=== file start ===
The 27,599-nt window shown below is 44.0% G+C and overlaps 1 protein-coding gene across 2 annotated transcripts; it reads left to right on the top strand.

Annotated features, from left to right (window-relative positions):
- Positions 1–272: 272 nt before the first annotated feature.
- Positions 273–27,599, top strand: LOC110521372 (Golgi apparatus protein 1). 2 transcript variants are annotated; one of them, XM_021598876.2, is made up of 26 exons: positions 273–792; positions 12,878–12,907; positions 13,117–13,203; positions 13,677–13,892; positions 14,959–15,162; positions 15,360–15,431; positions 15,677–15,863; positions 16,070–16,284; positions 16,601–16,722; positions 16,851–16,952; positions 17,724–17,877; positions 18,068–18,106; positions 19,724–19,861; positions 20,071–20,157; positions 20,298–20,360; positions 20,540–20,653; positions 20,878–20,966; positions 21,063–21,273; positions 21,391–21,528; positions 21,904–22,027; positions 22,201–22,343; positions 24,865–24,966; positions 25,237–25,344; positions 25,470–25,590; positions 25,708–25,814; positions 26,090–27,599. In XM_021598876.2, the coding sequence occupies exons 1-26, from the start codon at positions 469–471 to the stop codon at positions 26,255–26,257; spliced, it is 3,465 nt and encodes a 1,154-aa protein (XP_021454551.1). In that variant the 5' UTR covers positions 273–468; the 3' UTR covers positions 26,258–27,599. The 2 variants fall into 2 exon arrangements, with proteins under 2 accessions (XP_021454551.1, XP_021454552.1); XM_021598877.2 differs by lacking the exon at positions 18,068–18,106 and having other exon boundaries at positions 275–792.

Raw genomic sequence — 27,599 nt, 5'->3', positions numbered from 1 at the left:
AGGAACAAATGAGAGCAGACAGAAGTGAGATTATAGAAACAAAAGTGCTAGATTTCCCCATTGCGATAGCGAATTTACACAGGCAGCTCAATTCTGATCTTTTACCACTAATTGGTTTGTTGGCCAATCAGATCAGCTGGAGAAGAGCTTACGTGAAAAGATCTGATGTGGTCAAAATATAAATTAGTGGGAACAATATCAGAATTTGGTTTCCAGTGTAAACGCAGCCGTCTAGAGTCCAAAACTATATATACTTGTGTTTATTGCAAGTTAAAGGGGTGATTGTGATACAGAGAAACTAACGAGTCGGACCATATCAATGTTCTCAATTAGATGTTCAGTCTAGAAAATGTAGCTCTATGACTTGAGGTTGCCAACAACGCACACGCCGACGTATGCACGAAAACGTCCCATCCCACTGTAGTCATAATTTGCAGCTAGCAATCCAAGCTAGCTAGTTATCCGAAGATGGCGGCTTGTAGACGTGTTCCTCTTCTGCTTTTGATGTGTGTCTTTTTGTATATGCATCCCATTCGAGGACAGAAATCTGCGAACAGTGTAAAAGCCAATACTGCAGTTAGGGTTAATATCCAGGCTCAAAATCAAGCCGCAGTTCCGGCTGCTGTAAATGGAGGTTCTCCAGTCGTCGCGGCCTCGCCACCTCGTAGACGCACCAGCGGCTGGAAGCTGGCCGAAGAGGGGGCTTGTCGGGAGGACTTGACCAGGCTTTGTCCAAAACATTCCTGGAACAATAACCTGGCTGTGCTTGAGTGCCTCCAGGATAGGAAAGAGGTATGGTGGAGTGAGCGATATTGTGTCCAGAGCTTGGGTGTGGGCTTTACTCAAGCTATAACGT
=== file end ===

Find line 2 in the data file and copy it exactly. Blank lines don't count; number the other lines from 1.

Annotated features, from left to right (window-relative positions):